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Deadbeat - Drawn and Quartered

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Artist: Deadbeat

Album: Drawn and Quartered


Review date: Jul. 29, 2011

Deadbeat - Drawn and Quartered Preview (BLKRTZ)

Canadian Scott Monteith has been making techno dub for 10 years. Drawn and Quartered marks all sorts of turning points — relocation to Berlin, becoming a parent and debuting his own vinyl imprint. The move overseas is the operative one for the music: German techno, with small, squared off beats, is the aesthetic that dominates. Transecting echoes of dub nudge along these tracks, each of which fill a whole LP side. But they’re the limbs that transport the pulsing heart.

What makes a piece of heady dance music feel closer to techno or dub in 2011? Plenty of modern tracks bears the traces of 1970s Jamaica and ‘80s Detroit, but rarely do they try to literally recreate the music of either time or place. Too many generations have gone by, and the form rarely aims for retro. But even without vintage gear or strict homage, the principles of old technologies feed the music. Dub is the product of mixing desks becoming mainstream, and techno is the parallel outcome of samplers and drum machines becoming affordable. The contrast between the two comes with how the flow of time is treated. A mixing desk implies time moving in an arrow, as the tape beneath the faders run to the end. A sampler implies time cycling, as loops and drum patterns overlap and phase. I don’t mean this in some sort of profound or philosophic sense (though it’s a split that’s been noted). To throb out musical intoxication, a techno joint whirls, and a dub is a series of chambers revealing ever deeper secrets.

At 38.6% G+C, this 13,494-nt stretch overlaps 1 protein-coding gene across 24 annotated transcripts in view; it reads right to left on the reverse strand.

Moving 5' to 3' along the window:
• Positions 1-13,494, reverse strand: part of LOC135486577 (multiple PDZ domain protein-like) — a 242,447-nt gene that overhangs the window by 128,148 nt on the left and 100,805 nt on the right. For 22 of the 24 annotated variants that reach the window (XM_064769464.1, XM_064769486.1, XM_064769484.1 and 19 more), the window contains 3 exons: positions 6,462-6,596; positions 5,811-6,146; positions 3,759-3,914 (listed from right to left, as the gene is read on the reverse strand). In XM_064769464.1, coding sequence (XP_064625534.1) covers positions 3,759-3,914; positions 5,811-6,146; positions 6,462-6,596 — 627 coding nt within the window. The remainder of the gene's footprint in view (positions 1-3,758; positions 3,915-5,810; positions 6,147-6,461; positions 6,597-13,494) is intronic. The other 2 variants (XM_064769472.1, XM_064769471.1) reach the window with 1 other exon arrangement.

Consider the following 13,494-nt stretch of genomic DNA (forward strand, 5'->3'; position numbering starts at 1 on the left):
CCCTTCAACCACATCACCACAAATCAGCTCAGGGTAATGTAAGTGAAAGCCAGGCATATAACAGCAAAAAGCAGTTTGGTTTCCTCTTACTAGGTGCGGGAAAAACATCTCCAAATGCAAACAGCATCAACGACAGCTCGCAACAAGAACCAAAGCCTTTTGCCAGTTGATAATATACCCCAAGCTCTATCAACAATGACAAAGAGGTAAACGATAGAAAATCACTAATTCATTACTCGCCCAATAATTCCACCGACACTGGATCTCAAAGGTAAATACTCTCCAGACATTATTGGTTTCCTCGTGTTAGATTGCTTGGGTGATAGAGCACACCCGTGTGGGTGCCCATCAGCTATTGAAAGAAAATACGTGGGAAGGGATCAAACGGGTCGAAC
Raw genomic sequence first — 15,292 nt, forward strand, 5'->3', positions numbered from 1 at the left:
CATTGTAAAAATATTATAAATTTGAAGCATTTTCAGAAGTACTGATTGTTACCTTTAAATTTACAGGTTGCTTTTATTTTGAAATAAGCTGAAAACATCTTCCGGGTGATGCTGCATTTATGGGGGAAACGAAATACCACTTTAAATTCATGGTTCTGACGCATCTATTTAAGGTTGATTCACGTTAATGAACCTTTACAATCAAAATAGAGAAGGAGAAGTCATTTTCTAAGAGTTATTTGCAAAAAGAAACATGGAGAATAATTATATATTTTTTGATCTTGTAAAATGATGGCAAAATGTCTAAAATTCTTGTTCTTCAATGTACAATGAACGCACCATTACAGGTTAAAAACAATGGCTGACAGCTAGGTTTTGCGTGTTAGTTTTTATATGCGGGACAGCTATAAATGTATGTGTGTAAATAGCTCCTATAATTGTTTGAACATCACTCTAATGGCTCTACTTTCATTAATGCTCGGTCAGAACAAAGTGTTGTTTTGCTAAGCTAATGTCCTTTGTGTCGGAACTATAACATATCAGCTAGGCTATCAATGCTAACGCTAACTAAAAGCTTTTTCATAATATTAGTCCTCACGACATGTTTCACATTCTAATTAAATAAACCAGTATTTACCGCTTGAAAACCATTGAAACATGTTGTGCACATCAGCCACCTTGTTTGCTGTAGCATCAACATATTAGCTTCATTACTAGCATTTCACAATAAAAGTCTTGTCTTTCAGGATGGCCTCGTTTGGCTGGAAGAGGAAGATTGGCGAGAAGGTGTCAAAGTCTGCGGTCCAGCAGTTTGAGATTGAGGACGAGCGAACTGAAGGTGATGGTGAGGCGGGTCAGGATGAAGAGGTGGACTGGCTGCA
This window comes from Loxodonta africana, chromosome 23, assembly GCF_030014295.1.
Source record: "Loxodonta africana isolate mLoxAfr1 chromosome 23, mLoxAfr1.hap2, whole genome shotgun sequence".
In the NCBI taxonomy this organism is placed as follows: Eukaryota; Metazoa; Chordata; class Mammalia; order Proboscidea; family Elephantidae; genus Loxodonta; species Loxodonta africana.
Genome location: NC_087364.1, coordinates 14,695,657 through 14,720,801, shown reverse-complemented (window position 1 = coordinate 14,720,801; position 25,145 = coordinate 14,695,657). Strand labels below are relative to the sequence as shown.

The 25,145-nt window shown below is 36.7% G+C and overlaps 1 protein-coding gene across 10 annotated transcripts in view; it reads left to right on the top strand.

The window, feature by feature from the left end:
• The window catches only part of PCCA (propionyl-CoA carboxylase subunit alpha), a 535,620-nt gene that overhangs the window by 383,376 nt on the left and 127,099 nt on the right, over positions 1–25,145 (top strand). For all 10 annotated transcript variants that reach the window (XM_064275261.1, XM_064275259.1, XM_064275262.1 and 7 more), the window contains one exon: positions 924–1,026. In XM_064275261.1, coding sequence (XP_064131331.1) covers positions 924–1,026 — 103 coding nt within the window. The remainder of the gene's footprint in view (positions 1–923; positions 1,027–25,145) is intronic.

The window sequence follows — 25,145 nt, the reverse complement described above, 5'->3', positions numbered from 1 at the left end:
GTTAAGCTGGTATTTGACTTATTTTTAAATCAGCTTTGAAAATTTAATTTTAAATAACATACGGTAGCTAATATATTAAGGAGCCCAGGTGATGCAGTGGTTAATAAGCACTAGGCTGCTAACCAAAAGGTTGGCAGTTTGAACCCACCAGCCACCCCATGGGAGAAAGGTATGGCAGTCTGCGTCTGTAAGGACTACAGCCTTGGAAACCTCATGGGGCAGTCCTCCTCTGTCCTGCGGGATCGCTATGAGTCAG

Drawn and Quartered is a pretty intoxicating whirl. The only explicitly dub references come on the “fifth quarter” track, which doesn’t make it on the vinyl release. That track halts after a wispy intro, coming back in with a ska horn chart and one drop bass that flows through key changes. For the four official sides, the frequencies naturally covered by bass guitar are mostly empty, with lower-than-low tones providing a shifting floor. “First Quarter” and “Second Quarter” build themselves gradually, while “Third” and “Fourth” start with a groove and stick with it. All of them put more gears in the clockwork than the work by Rhythm & Sound and Pole that probably led Monteith to Germany, but Drawn is hardly busy. The extra layers always serve the core beat. Even the mostly ambient “Third” has a slow sway that’s implied by alternating between two long tones.

The peak of joy (and Drawn and Quartered is brighter than the title or the producer’s name suggest) comes on “Second,” where foggy palpitations assemble into a hop. Crinkled treble is pushed aside like the wake of a motorboat, as the hop bounces among the waves. As other click-and-bump expats like Shackleton and Morphosis assemble in Berlin, Deadbeat’s moves are full of good choices.

By Ben Donnelly

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